HCG level chart | Why is it so hard to make sense of your HCG levels ?

Beta HCG levels are not straight forward indicators of pregnancy. While there is a correlation between the health of the pregnancy and beta HCG levels, it requires an experienced professional to make an accurate sense of it.

HCG ( also known as beta HCG or just beta) is a very special molecule. It's full form is human chorionic gonadotropin, which is quite a mouthful ! It's unique in that it's produced only by the cells of the placenta called the trophoblast. This means that for all practical purposes, it's found only in pregnant women and is, therefore, a very good marker for pregnancy.

Since the HCG is produced by the placenta, the levels of HCG rise as the pregnancy develops, and there is a very good correlation between the health of the pregnancy and the HCG level for the first few weeks of the pregnancy ( from about week 4 - week 7, as calculated from the LMP, last menstrual period).

However, it can be hard to make sense of your HCG blood levels. Let's look at some of the pitfalls in monitoring your beta levels.

Most patients naively assume that a beta of more than 1 mIU/ml means that it's positive and that they are pregnant. This is not true. The new kits are very sensitive, and even men can have levels of up to 10. This means that a level of less than 10 mIU/ml should be considered to be negative.

Secondly, remember that the HCG is produced by the placenta and not by the fetus. This means that the HCG levels may rise, even if the pregnancy is not viable ( such as an anembryonic pregnancy or a missed abortion).

Since HCG levels rise exponentially, there is a very very wide range of normal. This is why it's very hard to interpret just one level in isolation. It's important to check at least 2 levels at least 48 hours apart to determine the trend. In a healthy pregnancy, the levels should double every 48 - 72 hours. If they do not do so, this suggests your pregnancy may not be healthy.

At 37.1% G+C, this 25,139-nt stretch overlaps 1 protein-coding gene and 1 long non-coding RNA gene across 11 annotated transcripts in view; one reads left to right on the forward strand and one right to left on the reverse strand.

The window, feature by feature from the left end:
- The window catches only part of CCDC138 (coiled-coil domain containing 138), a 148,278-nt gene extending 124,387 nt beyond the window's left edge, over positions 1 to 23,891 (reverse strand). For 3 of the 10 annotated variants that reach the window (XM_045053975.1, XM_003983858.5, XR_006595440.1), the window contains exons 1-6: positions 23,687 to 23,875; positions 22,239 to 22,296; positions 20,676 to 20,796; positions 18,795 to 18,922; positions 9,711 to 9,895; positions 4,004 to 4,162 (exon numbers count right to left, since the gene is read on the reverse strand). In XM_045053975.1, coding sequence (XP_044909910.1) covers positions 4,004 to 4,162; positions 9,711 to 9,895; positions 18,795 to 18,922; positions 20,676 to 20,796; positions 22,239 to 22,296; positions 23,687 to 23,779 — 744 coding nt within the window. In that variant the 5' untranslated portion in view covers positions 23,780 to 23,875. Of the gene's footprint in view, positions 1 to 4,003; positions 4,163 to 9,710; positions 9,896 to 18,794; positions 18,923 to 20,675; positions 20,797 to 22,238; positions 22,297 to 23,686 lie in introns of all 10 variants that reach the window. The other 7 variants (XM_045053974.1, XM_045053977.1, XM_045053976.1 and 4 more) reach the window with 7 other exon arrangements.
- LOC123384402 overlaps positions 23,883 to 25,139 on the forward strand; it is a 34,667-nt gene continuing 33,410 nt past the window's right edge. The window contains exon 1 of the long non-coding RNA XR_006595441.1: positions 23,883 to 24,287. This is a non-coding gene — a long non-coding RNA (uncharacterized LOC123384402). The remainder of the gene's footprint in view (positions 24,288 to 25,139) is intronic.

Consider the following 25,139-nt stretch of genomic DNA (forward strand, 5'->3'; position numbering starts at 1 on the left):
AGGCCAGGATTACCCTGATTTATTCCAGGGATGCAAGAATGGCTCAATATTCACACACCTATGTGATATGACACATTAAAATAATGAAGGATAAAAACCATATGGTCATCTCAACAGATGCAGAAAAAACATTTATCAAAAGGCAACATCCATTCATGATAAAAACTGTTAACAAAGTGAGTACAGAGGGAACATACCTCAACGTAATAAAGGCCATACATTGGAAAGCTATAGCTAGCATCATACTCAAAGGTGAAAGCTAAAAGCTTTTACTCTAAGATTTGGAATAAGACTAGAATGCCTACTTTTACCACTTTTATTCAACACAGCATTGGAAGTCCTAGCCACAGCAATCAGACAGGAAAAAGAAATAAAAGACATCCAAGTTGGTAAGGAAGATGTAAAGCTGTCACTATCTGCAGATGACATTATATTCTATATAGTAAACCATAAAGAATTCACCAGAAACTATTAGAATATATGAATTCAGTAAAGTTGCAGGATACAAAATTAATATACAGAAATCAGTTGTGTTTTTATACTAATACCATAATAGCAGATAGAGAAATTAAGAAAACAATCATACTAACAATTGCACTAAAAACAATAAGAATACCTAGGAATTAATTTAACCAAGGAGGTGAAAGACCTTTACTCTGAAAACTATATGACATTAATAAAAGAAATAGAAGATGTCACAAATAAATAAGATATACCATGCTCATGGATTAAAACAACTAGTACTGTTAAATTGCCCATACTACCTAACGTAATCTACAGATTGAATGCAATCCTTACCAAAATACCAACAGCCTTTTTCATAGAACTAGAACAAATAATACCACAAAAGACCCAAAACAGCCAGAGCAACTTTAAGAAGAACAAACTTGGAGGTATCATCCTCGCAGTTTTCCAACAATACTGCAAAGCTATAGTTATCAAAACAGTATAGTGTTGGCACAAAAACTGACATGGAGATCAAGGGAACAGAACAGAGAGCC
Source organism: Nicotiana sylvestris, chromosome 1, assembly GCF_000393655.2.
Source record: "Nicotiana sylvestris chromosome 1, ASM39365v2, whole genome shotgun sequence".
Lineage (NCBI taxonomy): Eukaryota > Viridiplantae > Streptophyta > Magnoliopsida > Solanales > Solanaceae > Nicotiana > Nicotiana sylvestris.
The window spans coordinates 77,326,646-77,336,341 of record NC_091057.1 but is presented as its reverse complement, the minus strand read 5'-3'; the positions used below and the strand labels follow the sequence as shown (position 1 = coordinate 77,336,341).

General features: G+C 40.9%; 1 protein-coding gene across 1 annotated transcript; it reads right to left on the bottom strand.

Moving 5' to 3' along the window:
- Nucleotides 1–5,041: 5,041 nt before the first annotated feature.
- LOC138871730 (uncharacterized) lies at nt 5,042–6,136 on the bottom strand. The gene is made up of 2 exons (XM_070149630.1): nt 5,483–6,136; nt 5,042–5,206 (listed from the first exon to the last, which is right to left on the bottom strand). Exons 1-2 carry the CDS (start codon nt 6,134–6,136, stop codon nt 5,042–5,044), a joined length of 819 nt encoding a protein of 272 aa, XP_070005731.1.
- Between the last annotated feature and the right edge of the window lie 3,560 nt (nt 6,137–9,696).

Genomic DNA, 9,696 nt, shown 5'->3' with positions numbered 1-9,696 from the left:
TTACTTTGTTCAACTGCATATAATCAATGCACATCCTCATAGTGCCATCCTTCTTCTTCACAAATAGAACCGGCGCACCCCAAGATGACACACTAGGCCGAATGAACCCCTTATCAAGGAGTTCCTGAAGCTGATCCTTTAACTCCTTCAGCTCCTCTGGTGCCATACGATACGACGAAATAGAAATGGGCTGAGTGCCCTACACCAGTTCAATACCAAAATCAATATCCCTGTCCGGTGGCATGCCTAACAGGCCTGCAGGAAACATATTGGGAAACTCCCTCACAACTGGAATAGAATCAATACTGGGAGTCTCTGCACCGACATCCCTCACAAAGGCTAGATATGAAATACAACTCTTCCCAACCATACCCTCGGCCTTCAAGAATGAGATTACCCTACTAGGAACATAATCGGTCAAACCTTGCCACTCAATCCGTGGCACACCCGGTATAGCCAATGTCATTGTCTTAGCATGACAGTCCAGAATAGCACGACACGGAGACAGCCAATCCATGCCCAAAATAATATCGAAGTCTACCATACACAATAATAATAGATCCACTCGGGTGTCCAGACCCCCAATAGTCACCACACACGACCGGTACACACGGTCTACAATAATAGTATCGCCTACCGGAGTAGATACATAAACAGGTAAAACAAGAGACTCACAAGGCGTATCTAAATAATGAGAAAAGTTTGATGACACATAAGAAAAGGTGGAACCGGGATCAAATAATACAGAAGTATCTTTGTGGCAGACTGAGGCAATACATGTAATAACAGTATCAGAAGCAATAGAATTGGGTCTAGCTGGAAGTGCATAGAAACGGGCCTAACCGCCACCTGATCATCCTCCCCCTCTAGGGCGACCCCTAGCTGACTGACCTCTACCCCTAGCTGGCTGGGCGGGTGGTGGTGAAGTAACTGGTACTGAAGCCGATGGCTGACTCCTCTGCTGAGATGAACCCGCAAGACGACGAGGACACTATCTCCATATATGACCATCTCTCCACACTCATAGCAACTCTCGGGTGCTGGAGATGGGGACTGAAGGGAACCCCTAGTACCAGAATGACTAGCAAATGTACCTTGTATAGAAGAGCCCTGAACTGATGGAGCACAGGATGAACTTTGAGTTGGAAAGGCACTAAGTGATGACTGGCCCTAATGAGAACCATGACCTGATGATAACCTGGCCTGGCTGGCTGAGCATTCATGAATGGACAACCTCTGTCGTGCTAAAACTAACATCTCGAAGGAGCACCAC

It's not possible to determine whether the pregnancy is single or multiple based only on the HCG level. While it's true that HCG levels are higher in multiple pregnancies than in singletons, because there is so much overlap, you cannot jump to any conclusions based on the HCG level alone. This is why it's important to interpret the HCG level in conjunction with vaginal ultrasound scanning results.

Also, normal ranges can vary widely from lab to lab, because they use different kits. This is why it is important to check your HCG level from the same lab each time!

Finally, HCG levels are useful only in the first 7 weeks of pregnancy. After this, ultrasound scans are far more useful because they provide much more information about the location of the pregnancy; how many sacs there are; and whether the fetus is growing or not.


Day after HCG or LH ( DPO) Average
14 48 119 17 12
15 59 147 17 18
16 95 223 33 23
17 132 429 17 21
18 292 758 70 19
19 303 514 111 23
20 522 1690 135 13
21 1061 4130 324 12
22 1287 3279 185 22
23 2034 4660 506 13
24 2637 10000 540 16

The information in the table above is part of a study carried out by Dr. Sherbahn

Authored by : Dr Aniruddha Malpani, MD and reviewed by Dr Anjali Malpani.